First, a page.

5 Ways How Kirk Franklin is Changing Gospel Music

Kirk Franklin is the most successful contemporary gospel artist in his time. Although he is not a singer, he gained his success as a songwriter and occasionally performs with his piano on stage. His style is more inclined to hip hop and is considered more of a hype man.

His performances often include a band and a group of singers. Then he injects his gospel messages in the songs. The heart and soul of the act are always centered on Franklin.

Here are some of the reasons how Franklin is changing the gospel industry.

  • Kirk Franklin and the Family was the first gospel that debuted to platinum. His next record, Whatcha Lookin’ 4 also went platinum. This earned Franklin his first Grammy Award.

Both albums were on top of Billboard’s gospel category. However, as a surprise to many, they were also included in the R&B chart. This became a huge impact on gospel music and served as a symbol that gospel music has finally crossed over.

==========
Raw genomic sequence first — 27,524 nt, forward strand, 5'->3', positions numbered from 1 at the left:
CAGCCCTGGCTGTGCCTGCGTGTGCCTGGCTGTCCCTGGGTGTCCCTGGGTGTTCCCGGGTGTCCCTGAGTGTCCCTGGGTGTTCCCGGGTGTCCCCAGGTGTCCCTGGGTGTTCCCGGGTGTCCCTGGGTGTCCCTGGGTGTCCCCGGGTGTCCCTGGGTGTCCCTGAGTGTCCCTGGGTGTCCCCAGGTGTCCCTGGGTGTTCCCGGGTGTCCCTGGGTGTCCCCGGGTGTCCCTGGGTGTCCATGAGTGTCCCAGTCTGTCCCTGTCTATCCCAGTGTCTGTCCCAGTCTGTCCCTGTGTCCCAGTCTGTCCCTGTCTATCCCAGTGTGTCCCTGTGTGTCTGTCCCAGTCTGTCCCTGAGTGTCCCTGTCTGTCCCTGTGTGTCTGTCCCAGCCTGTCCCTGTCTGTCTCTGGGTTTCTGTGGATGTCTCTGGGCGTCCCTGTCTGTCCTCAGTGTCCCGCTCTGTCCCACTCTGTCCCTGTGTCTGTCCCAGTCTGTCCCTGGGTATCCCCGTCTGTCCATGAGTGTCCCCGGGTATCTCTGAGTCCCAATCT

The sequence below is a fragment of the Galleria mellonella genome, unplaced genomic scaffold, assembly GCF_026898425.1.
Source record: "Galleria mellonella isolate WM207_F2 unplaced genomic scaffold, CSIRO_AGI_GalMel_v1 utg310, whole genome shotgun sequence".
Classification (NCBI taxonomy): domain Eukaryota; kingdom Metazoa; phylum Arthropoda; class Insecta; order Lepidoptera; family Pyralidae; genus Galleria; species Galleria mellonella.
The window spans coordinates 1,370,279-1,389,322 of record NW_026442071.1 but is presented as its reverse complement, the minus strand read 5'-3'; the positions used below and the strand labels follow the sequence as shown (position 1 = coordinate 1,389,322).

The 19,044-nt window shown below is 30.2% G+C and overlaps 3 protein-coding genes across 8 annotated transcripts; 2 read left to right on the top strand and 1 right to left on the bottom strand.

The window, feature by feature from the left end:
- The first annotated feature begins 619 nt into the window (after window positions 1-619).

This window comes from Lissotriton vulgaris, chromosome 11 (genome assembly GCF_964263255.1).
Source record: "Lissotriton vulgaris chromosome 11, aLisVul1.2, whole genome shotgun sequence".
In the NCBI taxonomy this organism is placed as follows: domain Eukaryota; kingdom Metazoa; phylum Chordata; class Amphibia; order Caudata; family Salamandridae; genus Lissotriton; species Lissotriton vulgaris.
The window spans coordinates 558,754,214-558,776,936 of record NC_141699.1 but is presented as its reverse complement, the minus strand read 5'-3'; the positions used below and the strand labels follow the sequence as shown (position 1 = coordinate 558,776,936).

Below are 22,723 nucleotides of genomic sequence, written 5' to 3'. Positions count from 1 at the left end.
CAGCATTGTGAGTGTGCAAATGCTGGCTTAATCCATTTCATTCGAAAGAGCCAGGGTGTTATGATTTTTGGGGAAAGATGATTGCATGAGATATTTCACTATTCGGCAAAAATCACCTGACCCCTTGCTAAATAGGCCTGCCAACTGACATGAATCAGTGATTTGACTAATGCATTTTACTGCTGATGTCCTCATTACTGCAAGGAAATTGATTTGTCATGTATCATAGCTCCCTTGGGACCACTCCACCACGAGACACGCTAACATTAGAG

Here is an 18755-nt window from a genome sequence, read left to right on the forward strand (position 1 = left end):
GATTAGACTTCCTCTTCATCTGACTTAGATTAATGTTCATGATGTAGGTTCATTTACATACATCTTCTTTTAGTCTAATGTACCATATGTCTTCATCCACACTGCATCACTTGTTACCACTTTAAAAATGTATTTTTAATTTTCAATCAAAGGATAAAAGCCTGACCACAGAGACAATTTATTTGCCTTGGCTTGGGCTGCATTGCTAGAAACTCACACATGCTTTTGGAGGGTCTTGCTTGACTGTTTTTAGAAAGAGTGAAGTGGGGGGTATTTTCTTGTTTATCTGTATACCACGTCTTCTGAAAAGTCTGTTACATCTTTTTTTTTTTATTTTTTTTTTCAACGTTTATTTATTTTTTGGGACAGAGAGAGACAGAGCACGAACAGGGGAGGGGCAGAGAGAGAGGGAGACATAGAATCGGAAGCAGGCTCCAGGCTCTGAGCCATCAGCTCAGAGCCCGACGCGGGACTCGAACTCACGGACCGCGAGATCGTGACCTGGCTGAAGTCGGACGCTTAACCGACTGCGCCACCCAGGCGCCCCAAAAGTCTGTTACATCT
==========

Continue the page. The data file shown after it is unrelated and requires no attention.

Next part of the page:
• Interscope Records, the same label who handles huge hip hop stars like Tupac Shakur and Dr. Dre, partially acquired GospoCentric Records which signed Franklin. Franklin is now the head of a new outfit called God’s Property. He is considered by some as Gospel’s Bob Marley.  
  • His next album God’s Property from Kirk Franklin’s Nu Nation found its way to the Top Forty charts with Franklin’s lead single Stomp. The song’s video was regularly played on MTV.

The video features Franklin in a white suit and shades. Meanwhile, the members of God’s Property were dressed in baggy jeans and athletic wear while dancing and posing as if they were in a club.

He also collaborated with Parliament-Funkadelic and Cheryl James of Salt-N-Pepa. God’s Property went double platinum and became number 3 on the Billboard 200 chart. This earned Franklin another Grammy Award.

  • He produced a lot of collaborations with a variety music icons. This includes Bono of U2, Mary J. Blige, and R. Kelly to name a few. He also partnered with Kanye West which received a lot of negative comments.

Franklin used hip hop and R&B to spread gospel music, especially to the youth.

  • Hero became Franklin’s most personal album which reflected his life story. In the song Let it Go, he spoke the words about his mother, his sister, her abuse, and his vice. It was his most vulnerable album.

Read the original story via New Yorker.


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